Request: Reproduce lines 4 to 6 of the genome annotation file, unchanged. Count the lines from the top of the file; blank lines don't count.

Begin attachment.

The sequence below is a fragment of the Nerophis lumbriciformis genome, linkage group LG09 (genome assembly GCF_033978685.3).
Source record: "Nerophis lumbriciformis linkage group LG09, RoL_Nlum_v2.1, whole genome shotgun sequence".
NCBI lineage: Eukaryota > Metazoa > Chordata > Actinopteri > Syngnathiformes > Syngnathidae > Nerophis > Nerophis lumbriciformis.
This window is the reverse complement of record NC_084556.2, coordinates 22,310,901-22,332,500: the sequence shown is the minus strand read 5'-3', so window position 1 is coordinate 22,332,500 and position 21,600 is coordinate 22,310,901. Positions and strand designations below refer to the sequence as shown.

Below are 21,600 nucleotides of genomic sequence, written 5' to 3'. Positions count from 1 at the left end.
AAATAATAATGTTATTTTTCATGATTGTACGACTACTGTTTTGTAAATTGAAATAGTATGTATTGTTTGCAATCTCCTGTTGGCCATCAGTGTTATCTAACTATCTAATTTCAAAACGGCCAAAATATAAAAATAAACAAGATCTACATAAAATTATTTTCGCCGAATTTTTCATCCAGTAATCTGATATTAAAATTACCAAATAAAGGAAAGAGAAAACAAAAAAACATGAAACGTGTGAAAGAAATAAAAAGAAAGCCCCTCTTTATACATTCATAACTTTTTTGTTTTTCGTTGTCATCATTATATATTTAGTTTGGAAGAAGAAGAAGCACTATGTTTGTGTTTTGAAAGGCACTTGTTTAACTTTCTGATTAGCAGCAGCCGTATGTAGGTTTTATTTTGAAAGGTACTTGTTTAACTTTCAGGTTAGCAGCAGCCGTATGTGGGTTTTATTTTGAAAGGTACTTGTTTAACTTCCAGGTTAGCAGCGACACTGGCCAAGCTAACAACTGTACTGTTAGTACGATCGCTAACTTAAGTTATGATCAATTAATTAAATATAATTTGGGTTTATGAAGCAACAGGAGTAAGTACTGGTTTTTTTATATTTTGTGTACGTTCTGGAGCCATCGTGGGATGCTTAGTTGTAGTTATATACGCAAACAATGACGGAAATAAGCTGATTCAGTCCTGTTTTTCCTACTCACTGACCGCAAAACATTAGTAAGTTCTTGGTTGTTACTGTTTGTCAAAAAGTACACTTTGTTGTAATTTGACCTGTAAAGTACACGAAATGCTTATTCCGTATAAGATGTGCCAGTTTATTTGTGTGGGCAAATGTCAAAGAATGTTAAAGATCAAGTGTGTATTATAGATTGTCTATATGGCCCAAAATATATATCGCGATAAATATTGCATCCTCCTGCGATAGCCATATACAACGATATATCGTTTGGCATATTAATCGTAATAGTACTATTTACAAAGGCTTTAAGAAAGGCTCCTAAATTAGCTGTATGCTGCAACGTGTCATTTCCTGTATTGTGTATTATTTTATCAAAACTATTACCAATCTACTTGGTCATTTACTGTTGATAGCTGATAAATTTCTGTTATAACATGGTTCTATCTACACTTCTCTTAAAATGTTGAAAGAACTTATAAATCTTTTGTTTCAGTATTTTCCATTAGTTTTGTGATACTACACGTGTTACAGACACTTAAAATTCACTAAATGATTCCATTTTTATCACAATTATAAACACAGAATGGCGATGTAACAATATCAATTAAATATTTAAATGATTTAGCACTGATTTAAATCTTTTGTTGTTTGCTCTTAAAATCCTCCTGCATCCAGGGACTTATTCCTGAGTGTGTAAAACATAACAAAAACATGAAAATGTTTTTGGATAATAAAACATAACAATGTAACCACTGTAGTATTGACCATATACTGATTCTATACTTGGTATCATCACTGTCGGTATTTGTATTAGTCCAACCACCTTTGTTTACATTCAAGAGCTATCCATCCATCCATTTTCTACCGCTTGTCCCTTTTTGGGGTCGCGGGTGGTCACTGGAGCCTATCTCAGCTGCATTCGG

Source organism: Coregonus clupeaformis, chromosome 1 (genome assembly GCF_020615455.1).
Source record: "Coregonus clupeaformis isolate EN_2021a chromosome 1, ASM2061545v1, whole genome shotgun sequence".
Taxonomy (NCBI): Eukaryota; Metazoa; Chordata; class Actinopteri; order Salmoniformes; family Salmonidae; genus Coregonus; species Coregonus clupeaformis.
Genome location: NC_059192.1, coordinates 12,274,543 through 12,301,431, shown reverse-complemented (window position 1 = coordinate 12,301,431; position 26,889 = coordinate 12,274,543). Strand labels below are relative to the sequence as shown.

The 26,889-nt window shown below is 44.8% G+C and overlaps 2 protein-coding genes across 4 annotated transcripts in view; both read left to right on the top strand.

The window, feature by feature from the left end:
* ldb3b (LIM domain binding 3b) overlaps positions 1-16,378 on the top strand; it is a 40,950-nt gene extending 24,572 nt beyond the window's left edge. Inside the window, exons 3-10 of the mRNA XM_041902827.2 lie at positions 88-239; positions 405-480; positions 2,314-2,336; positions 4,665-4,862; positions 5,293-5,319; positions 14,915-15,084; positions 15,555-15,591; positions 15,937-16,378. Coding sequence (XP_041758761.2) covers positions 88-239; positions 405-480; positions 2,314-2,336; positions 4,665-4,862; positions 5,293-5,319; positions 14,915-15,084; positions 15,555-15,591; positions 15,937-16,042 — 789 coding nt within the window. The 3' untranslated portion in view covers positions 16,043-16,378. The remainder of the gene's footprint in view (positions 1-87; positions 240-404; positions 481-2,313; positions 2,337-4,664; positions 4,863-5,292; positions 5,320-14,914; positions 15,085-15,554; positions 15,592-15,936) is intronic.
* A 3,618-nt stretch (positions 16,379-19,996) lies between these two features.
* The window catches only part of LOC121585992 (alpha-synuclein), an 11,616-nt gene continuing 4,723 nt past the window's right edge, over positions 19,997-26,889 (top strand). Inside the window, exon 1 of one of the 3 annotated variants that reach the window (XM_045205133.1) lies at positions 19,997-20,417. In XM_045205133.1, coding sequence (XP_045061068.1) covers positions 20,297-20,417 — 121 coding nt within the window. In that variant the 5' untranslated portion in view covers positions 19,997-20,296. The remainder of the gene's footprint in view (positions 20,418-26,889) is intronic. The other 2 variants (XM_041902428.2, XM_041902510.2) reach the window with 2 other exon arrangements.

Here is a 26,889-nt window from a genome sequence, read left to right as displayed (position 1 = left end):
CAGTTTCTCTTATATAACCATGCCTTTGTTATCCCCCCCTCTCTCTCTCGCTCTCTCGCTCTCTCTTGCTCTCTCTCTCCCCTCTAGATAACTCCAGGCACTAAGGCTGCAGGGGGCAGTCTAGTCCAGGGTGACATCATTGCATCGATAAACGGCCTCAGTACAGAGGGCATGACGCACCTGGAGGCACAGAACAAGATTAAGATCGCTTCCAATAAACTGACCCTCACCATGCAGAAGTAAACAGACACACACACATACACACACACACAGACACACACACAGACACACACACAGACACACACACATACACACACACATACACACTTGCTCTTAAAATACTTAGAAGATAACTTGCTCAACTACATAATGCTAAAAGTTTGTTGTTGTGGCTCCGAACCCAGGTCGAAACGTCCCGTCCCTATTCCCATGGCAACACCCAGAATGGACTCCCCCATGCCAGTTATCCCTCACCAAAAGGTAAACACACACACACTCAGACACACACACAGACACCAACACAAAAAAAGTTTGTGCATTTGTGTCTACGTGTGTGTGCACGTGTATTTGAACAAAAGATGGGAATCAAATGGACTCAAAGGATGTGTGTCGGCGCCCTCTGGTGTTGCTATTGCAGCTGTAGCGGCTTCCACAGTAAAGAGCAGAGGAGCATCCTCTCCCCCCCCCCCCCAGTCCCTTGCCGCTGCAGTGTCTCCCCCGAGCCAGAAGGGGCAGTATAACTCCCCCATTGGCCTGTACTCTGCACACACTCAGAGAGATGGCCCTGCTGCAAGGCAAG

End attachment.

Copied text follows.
This window is the reverse complement of record NC_084556.2, coordinates 22,310,901-22,332,500: the sequence shown is the minus strand read 5'-3', so window position 1 is coordinate 22,332,500 and position 21,600 is coordinate 22,310,901. Positions and strand designations below refer to the sequence as shown.

Below are 21,600 nucleotides of genomic sequence, written 5' to 3'. Positions count from 1 at the left end.
AAATAATAATGTTATTTTTCATGATTGTACGACTACTGTTTTGTAAATTGAAATAGTATGTATTGTTTGCAATCTCCTGTTGGCCATCAGTGTTATCTAACTATCTAATTTCAAAACGGCCAAAATATAAAAATAAACAAGATCTACATAAAATTATTTTCGCCGAATTTTTCATCCAGTAATCTGATATTAAAATTACCAAATAAAGGAAAGAGAAAACAAAAAAACATGAAACGTGTGAAAGAAATAAAAAGAAAGCCCCTCTTTATACATTCATAACTTTTTTGTTTTTCGTTGTCATCATTATATATTTAGTTTGGAAGAAGAAGAAGCACTATGTTTGTGTTTTGAAAGGCACTTGTTTAACTTTCTGATTAGCAGCAGCCGTATGTAGGTTTTATTTTGAAAGGTACTTGTTTAACTTTCAGGTTAGCAGCAGCCGTATGTGGGTTTTATTTTGAAAGGTACTTGTTTAACTTCCAGGTTAGCAGCGACACTGGCCAAGCTAACAACTGTACTGTTAGTACGATCGCTAACTTAAGTTATGATCAATTAATTAAATATAATTTGGGTTTATGAAGCAACAGGAGTAAGTACTGGTTTTTTTATATTTTGTGTACGTTCTGGAGCCATCGTGGGATGCTTAGTTGTAGTTATATACGCAAACAATGACGGAAATAAGCTGATTCAGTCCTGTTTTTCCTACTCACTGACCGCAAAACATTAGTAAGTTCTTGGTTGTTACTGTTTGTCAAAAAGTACACTTTGTTGTAATTTGACCTGTAAAGTACACGAAATGCTTATTCCGTATAAGATGTGCCAGTTTATTTGTGTGGGCAAATGTCAAAGAATGTTAAAGATCAAGTGTGTATTATAGATTGTCTATATGGCCCAAAATATATATCGCGATAAATATTGCATCCTCCTGCGATAGCCATATACAACGATATATCGTTTGGCATATTAATCGTAATAGTACTATTTACAAAGGCTTTAAGAAAGGCTCCTAAATTAGCTGTATGCTGCAACGTGTCATTTCCTGTATTGTGTATTATTTTATCAAAACTATTACCAATCTACTTGGTCATTTACTGTTGATAGCTGATAAATTTCTGTTATAACATGGTTCTATCTACACTTCTCTTAAAATGTTGAAAGAACTTATAAATCTTTTGTTTCAGTATTTTCCATTAGTTTTGTGATACTACACGTGTTACAGACACTTAAAATTCACTAAATGATTCCATTTTTATCACAATTATAAACACAGAATGGCGATGTAACAATATCAATTAAATATTTAAATGATTTAGCACTGATTTAAATCTTTTGTTGTTTGCTCTTAAAATCCTCCTGCATCCAGGGACTTATTCCTGAGTGTGTAAAACATAACAAAAACATGAAAATGTTTTTGGATAATAAAACATAACAATGTAACCACTGTAGTATTGACCATATACTGATTCTATACTTGGTATCATCACTGTCGGTATTTGTATTAGTCCAACCACCTTTGTTTACATTCAAGAGCTATCCATCCATCCATTTTCTACCGCTTGTCCCTTTTTGGGGTCGCGGGTGGTCACTGGAGCCTATCTCAGCTGCATTCGG